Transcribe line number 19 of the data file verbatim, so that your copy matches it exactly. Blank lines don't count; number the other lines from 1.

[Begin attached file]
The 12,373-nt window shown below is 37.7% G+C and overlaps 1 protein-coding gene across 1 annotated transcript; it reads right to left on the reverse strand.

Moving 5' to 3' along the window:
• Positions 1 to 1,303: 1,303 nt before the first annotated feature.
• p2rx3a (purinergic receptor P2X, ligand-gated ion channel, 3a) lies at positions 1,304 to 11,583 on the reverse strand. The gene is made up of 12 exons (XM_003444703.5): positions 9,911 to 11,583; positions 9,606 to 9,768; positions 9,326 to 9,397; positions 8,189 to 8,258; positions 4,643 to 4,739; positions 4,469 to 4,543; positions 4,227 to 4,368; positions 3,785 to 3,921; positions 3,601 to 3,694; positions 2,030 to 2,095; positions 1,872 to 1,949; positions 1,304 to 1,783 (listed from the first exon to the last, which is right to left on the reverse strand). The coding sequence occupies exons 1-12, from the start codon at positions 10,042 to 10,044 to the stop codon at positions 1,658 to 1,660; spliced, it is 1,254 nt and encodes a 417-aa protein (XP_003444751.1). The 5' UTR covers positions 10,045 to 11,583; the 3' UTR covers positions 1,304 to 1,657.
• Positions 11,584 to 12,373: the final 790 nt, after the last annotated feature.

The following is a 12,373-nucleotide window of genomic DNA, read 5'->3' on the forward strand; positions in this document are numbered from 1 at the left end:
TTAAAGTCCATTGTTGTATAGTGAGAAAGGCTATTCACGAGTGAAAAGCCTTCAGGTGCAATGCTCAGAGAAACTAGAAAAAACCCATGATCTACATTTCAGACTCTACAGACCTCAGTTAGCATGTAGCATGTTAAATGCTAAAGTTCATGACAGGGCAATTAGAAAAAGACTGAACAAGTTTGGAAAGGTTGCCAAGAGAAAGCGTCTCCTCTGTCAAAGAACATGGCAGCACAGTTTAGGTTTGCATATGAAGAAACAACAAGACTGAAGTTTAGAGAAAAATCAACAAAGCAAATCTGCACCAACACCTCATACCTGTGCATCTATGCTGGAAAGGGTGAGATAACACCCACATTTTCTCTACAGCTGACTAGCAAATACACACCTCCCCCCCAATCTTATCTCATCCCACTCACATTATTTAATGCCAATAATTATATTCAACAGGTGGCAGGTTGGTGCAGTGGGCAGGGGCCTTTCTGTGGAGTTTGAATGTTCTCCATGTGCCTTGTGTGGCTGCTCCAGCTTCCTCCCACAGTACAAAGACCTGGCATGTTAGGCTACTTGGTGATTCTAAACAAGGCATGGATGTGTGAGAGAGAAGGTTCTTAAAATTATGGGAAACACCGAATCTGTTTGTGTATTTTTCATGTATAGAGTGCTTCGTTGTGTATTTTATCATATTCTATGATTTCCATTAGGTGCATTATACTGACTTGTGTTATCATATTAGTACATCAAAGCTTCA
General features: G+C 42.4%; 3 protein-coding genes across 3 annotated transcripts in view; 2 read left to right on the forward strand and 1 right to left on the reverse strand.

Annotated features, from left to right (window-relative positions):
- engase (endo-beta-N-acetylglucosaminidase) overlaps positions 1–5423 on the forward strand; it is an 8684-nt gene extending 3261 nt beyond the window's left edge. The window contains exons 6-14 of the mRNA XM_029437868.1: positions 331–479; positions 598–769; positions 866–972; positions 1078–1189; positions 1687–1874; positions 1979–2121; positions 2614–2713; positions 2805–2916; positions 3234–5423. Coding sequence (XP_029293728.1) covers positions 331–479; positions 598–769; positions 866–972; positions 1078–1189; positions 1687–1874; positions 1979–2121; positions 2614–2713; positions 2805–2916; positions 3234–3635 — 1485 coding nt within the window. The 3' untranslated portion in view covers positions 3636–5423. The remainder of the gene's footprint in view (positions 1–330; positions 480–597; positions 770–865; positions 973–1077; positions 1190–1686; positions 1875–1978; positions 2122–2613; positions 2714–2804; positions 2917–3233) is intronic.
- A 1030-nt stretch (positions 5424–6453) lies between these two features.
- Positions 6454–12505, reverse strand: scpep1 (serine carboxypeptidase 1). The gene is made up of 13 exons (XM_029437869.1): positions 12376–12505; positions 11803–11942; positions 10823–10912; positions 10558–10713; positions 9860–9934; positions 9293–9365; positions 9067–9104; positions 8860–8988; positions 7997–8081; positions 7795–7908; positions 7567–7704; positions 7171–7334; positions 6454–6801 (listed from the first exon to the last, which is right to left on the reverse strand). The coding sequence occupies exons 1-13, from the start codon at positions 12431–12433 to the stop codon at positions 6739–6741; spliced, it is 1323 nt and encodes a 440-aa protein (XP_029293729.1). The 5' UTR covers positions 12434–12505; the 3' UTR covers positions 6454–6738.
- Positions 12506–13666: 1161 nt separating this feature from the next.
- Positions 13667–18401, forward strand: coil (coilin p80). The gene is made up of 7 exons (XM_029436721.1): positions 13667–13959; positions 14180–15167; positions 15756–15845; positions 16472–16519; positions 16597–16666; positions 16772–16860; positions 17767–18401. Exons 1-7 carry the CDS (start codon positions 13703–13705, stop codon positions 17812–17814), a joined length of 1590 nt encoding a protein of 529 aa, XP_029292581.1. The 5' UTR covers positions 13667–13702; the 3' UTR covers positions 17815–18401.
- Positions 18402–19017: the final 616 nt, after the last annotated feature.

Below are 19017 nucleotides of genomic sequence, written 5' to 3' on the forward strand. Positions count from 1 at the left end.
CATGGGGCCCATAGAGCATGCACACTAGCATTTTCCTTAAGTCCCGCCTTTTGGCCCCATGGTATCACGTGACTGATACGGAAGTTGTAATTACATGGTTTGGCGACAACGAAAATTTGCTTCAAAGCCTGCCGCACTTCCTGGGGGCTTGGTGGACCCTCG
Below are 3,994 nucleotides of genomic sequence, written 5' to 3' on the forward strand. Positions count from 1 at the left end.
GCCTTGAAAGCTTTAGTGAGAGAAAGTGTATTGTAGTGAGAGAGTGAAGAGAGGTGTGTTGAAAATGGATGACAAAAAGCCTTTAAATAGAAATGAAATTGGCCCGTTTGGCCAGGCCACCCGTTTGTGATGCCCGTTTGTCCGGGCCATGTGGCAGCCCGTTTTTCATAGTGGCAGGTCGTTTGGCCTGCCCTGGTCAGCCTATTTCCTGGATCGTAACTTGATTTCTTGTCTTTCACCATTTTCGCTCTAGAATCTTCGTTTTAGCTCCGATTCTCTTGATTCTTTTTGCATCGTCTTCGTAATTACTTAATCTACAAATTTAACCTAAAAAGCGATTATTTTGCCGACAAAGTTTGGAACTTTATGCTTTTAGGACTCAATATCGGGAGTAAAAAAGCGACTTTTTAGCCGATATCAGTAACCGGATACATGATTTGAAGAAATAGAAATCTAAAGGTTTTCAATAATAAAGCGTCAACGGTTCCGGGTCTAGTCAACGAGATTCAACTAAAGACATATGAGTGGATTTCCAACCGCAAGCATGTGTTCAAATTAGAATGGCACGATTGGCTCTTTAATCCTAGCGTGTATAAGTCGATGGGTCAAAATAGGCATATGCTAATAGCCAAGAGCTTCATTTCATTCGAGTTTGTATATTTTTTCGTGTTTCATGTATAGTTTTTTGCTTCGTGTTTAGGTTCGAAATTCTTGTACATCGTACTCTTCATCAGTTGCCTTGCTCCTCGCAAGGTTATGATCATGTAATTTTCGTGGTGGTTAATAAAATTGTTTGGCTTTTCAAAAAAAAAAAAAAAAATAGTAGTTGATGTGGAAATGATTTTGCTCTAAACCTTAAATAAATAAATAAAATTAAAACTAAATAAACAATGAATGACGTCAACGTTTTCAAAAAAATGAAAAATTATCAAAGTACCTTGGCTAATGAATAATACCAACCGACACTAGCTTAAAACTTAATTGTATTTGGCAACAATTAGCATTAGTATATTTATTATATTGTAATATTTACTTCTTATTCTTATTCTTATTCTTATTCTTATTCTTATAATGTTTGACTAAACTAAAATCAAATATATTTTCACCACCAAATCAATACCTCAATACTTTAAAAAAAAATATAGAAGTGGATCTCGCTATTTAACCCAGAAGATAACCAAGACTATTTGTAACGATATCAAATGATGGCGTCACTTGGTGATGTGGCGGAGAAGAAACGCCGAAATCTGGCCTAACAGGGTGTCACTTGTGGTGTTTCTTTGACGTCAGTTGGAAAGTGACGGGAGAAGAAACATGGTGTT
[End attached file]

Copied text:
GCCTTGAAAGCTTTAGTGAGAGAAAGTGTATTGTAGTGAGAGAGTGAAGAGAGGTGTGTTGAAAATGGATGACAAAAAGCCTTTAAATAGAAATGAAATTGGCCCGTTTGGCCAGGCCACCCGTTTGTGATGCCCGTTTGTCCGGGCCATGTGGCAGCCCGTTTTTCATAGTGGCAGGTCGTTTGGCCTGCCCTGGTCAGCCTATTTCCTGGATCGTAACTTGATTTCTTGTCTTTCACCATTTTCGCTCTAGAATCTTCGTTTTAGCTCCGATTCTCTTGATTCTTTTTGCATCGTCTTCGTAATTACTTAATCTACAAATTTAACCTAAAAAGCGATTATTTTGCCGACAAAGTTTGGAACTTTATGCTTTTAGGACTCAATATCGGGAGTAAAAAAGCGACTTTTTAGCCGATATCAGTAACCGGATACATGATTTGAAGAAATAGAAATCTAAAGGTTTTCAATAATAAAGCGTCAACGGTTCCGGGTCTAGTCAACGAGATTCAACTAAAGACATATGAGTGGATTTCCAACCGCAAGCATGTGTTCAAATTAGAATGGCACGATTGGCTCTTTAATCCTAGCGTGTATAAGTCGATGGGTCAAAATAGGCATATGCTAATAGCCAAGAGCTTCATTTCATTCGAGTTTGTATATTTTTTCGTGTTTCATGTATAGTTTTTTGCTTCGTGTTTAGGTTCGAAATTCTTGTACATCGTACTCTTCATCAGTTGCCTTGCTCCTCGCAAGGTTATGATCATGTAATTTTCGTGGTGGTTAATAAAATTGTTTGGCTTTTCAAAAAAAAAAAAAAAAATAGTAGTTGATGTGGAAATGATTTTGCTCTAAACCTTAAATAAATAAATAAAATTAAAACTAAATAAACAATGAATGACGTCAACGTTTTCAAAAAAATGAAAAATTATCAAAGTACCTTGGCTAATGAATAATACCAACCGACACTAGCTTAAAACTTAATTGTATTTGGCAACAATTAGCATTAGTATATTTATTATATTGTAATATTTACTTCTTATTCTTATTCTTATTCTTATTCTTATTCTTATAATGTTTGACTAAACTAAAATCAAATATATTTTCACCACCAAATCAATACCTCAATACTTTAAAAAAAAATATAGAAGTGGATCTCGCTATTTAACCCAGAAGATAACCAAGACTATTTGTAACGATATCAAATGATGGCGTCACTTGGTGATGTGGCGGAGAAGAAACGCCGAAATCTGGCCTAACAGGGTGTCACTTGTGGTGTTTCTTTGACGTCAGTTGGAAAGTGACGGGAGAAGAAACATGGTGTT